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Scott A. Roush

Norwegian 8th/9th century blacksmith find....

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Has anybody seen this article:

 

http://www.thehistoryblog.com/archives/32636

 

An apparent Viking period blacksmith grave with hammer, tongs, stump anvil?? and bent sword with hilt and no edge:

 

Viking-blacksmiths-tongs-sword.jpg

 

Just wondering what people think about the fact that the sword is unfinished. Could this be a hoax? Or a fake 'sacrificial sword'? No bones associated with the find either.

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Its a single edge sword isn't it?

 

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Mark... I was just informed that it's a single edge sword. :-)

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Is the bending of the sword in this era similar to Bronze age bending of a slain enemy's sword to prevent him from using it in the afterlife? Were the tools in the grave hoard to allow him to straighten it out in the afterlife? Curious. My understanding of the viking treasure hoard is limited to what I've seen on Vikings i.e. Gabriel Burn. Just wondering how they thought about this.

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That was posted here a while back, but it is still exceedingly cool. As for "killing" the sword, it may have been so the owner could use its spirit in the afterlife or more likely it was a sacrifice to the gods.

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Just a thought, and definitely not intended to start any major discourse and/or hijack this thread...

 

I know 'killing' the sword is referenced often as a ritualistic / spiritual thing, but I sometime wonder if there isn't an easier explanation (seems everything in archeology is somehow related to 'religion')... could it be that they just wanted to discourage grave robbers?

 

'Sword is no good for a sword, no use stealing it'... seems pretty practical to me. 'I don't want my loved-ones possessions looted.'

 

Like I said, just a thought I have had bouncing around for a while... seemed like a good place to get others opinions

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Surely at least a good side benefit, Dan. :)

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I'm liking Dan Kaschners thinking.
Usually I don't get involved in sword killing philosophy, but since this instance is "closer to home" so to speak, I'll add that I personally don't think killing the sword pleases the gods in any way. Not these gods.
And there is no right answer here, if it means something to you to put in alot of effort and then sacrificing it, then that is why you do it.

However, after defeating a foe it was also common to kill his sword, possibly so it wouldn't come back and stab you for what you did.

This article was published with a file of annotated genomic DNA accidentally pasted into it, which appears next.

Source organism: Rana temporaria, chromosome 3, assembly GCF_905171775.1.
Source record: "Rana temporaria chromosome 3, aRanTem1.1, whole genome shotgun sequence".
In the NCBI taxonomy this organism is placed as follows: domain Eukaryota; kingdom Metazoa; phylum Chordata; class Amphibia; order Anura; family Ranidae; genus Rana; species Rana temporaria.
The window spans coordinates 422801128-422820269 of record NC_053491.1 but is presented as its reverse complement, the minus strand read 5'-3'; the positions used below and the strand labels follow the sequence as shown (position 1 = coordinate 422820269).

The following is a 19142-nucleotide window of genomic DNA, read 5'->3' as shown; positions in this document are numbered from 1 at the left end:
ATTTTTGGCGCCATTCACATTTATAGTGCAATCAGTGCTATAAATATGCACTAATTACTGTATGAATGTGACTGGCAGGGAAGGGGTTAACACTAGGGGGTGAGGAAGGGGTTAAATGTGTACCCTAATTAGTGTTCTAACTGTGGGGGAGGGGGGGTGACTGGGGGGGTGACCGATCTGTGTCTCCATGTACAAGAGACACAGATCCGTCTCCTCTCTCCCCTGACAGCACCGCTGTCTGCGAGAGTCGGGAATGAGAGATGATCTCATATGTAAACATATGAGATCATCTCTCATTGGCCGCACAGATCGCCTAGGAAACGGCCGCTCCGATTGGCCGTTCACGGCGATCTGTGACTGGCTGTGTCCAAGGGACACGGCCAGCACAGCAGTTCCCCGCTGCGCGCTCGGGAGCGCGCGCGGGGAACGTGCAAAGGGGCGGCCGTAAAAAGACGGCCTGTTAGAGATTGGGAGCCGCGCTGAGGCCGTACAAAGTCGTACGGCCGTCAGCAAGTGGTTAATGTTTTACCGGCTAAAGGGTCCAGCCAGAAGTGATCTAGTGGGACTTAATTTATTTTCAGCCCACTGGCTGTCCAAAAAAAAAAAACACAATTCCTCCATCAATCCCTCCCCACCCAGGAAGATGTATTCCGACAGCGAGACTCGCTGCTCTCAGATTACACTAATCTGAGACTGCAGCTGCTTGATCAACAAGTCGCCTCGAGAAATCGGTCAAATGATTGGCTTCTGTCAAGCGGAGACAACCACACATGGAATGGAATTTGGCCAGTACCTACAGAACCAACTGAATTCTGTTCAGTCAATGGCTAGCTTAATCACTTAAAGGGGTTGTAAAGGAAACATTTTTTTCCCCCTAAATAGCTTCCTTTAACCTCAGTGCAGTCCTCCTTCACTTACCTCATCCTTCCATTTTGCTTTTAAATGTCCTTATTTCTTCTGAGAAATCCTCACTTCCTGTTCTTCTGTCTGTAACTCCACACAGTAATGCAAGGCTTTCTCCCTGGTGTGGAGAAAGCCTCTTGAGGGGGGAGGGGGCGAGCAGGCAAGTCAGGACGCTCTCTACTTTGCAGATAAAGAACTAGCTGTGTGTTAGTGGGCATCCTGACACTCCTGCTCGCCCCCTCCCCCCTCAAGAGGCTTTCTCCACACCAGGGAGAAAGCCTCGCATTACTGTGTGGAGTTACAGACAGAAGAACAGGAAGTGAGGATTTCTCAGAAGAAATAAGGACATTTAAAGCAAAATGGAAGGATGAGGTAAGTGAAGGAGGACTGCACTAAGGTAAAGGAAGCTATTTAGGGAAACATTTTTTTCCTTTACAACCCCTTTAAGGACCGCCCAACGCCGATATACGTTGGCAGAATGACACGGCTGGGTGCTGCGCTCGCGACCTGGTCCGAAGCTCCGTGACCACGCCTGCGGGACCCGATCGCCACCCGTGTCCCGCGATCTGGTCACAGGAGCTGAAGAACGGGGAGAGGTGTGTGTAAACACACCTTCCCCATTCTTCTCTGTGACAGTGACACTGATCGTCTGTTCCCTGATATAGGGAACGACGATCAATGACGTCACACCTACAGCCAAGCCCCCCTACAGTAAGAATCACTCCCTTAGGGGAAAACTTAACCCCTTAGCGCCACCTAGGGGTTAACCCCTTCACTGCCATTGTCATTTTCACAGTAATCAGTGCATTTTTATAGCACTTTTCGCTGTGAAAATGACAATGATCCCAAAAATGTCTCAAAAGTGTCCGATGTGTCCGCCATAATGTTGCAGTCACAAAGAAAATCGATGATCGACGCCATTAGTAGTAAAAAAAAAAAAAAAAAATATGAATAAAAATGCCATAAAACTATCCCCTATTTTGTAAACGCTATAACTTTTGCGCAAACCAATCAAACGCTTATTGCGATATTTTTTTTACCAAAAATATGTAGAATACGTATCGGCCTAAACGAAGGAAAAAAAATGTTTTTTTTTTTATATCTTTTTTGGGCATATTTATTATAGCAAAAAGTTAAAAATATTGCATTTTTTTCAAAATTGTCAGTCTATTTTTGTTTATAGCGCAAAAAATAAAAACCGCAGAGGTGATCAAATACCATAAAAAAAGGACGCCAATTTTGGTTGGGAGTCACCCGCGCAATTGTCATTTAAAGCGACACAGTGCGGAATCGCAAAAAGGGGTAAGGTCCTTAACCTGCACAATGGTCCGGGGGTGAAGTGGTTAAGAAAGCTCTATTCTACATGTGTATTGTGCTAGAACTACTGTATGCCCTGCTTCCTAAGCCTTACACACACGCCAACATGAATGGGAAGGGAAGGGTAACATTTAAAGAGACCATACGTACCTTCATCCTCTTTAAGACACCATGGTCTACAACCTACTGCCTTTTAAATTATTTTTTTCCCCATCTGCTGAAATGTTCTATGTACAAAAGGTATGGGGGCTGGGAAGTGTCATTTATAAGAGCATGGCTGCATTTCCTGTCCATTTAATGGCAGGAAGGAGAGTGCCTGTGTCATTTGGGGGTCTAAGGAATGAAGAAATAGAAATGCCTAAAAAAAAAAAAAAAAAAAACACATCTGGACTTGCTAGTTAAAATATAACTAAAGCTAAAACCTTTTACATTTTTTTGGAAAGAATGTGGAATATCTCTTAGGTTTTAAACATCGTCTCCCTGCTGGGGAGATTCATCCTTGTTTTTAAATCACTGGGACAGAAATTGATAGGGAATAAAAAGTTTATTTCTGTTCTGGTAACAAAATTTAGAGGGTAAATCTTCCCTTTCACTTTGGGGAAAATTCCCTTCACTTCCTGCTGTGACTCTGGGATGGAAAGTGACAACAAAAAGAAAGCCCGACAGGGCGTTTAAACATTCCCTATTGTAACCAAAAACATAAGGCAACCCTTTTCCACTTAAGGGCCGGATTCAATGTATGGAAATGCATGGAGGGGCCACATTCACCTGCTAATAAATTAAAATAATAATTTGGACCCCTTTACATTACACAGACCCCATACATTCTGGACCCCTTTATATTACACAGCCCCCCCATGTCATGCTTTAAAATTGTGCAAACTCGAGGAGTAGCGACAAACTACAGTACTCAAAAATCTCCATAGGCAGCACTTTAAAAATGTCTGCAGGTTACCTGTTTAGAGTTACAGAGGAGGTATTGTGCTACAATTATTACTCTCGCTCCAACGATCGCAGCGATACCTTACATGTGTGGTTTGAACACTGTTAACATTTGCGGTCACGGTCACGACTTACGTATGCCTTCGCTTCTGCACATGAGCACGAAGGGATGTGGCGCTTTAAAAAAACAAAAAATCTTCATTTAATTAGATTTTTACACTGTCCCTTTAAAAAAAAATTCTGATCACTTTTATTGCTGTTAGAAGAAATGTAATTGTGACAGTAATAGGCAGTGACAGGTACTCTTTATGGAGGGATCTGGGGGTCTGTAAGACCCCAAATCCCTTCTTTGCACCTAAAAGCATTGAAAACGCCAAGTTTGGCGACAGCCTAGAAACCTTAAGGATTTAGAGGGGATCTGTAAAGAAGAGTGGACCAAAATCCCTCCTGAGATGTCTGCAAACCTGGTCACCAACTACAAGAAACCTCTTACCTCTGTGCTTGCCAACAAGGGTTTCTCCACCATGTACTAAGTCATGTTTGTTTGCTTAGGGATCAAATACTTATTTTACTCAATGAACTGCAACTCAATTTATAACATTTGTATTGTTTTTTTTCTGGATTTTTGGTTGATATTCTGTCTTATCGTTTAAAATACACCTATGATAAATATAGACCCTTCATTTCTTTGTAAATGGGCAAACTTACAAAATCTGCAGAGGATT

Whatever the reason, because these were people that really lived by the sword and axe in a hope to be worthy of entering Valhall, I would guess this was the most common way to handle a dead persons sword.
So what do you do in the rare occurence when some smith dies from something peaceful like a faulty heart? You do as you always do perhaps?
Or perhaps the sword was a commission WIP and the customer saw it as a really bad omen to finish and own this evil thing that the smith died making?

PS. Oh so it's single edge? Hm. Well, maybe it was his own then.
PPS. Even someone fighting along side of this dead smith, or a friend or neighbour might be afraid he held a slight grudge against you, maybe for winning some money in Hnefatafl or something. If so you couldn't really know, and it would be on the safe side to have his sword killed because it might have it in for you and could turn on you when you needed it?

Edited by Steffen Dahlberg

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Just a little something that has always kind of been in the back of my mind. I tend to like the least complicated solutions and to me religion seems way more complicated than just discouraging grave-robbers. Of course, doesn't fully explain the 'killed' swords found at the bottom of bogs and river bottoms.

 

Anyway, didn't mean to distract from the jist of this thread. Scott thanks for posting the link. Very interesting. I love reading about finds of old blacksmith tooling and of course the addition of a sword doesn't hurt at all. :-)

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(seems everything in archeology is somehow related to 'religion')...

 

Guilty as charged! :lol: We do that because it's an easy answer for things we can't otherwise explain. Same reason religion exists, come to think of it... :huh: plus professors don't like to hear "it's impossible to interpret the true meaning of (insert object here) because it's only one material aspect of a culture we can't go back and ask."

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